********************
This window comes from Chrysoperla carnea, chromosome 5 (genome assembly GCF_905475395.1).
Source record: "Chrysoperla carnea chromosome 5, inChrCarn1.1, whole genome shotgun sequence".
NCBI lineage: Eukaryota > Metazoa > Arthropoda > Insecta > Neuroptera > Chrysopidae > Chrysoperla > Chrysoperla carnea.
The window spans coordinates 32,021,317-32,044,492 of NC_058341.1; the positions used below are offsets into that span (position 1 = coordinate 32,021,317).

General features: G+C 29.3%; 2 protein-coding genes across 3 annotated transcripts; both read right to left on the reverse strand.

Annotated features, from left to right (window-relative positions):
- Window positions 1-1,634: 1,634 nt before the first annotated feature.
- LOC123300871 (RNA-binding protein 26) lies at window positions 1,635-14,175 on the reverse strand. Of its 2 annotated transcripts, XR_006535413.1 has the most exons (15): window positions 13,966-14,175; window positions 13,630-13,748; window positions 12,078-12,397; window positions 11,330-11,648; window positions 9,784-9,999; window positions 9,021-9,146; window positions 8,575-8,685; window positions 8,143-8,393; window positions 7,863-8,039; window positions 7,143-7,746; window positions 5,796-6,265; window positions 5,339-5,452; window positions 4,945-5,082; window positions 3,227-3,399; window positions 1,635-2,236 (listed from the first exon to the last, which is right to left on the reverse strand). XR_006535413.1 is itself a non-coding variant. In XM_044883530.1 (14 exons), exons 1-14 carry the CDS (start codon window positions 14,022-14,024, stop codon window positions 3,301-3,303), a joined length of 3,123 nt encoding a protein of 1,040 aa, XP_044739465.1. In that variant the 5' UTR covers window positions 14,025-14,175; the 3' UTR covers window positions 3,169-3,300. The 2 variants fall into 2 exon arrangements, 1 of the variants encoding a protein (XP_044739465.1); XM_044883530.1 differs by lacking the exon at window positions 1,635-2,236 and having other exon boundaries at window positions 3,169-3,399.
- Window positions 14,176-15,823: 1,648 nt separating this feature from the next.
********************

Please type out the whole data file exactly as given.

This window comes from Chrysoperla carnea, chromosome 5 (genome assembly GCF_905475395.1).
Source record: "Chrysoperla carnea chromosome 5, inChrCarn1.1, whole genome shotgun sequence".
NCBI lineage: Eukaryota > Metazoa > Arthropoda > Insecta > Neuroptera > Chrysopidae > Chrysoperla > Chrysoperla carnea.
The window spans coordinates 32,021,317-32,044,492 of NC_058341.1; the positions used below are offsets into that span (position 1 = coordinate 32,021,317).

General features: G+C 29.3%; 2 protein-coding genes across 3 annotated transcripts; both read right to left on the reverse strand.

Annotated features, from left to right (window-relative positions):
- Window positions 1-1,634: 1,634 nt before the first annotated feature.
- LOC123300871 (RNA-binding protein 26) lies at window positions 1,635-14,175 on the reverse strand. Of its 2 annotated transcripts, XR_006535413.1 has the most exons (15): window positions 13,966-14,175; window positions 13,630-13,748; window positions 12,078-12,397; window positions 11,330-11,648; window positions 9,784-9,999; window positions 9,021-9,146; window positions 8,575-8,685; window positions 8,143-8,393; window positions 7,863-8,039; window positions 7,143-7,746; window positions 5,796-6,265; window positions 5,339-5,452; window positions 4,945-5,082; window positions 3,227-3,399; window positions 1,635-2,236 (listed from the first exon to the last, which is right to left on the reverse strand). XR_006535413.1 is itself a non-coding variant. In XM_044883530.1 (14 exons), exons 1-14 carry the CDS (start codon window positions 14,022-14,024, stop codon window positions 3,301-3,303), a joined length of 3,123 nt encoding a protein of 1,040 aa, XP_044739465.1. In that variant the 5' UTR covers window positions 14,025-14,175; the 3' UTR covers window positions 3,169-3,300. The 2 variants fall into 2 exon arrangements, 1 of the variants encoding a protein (XP_044739465.1); XM_044883530.1 differs by lacking the exon at window positions 1,635-2,236 and having other exon boundaries at window positions 3,169-3,399.
- Window positions 14,176-15,823: 1,648 nt separating this feature from the next.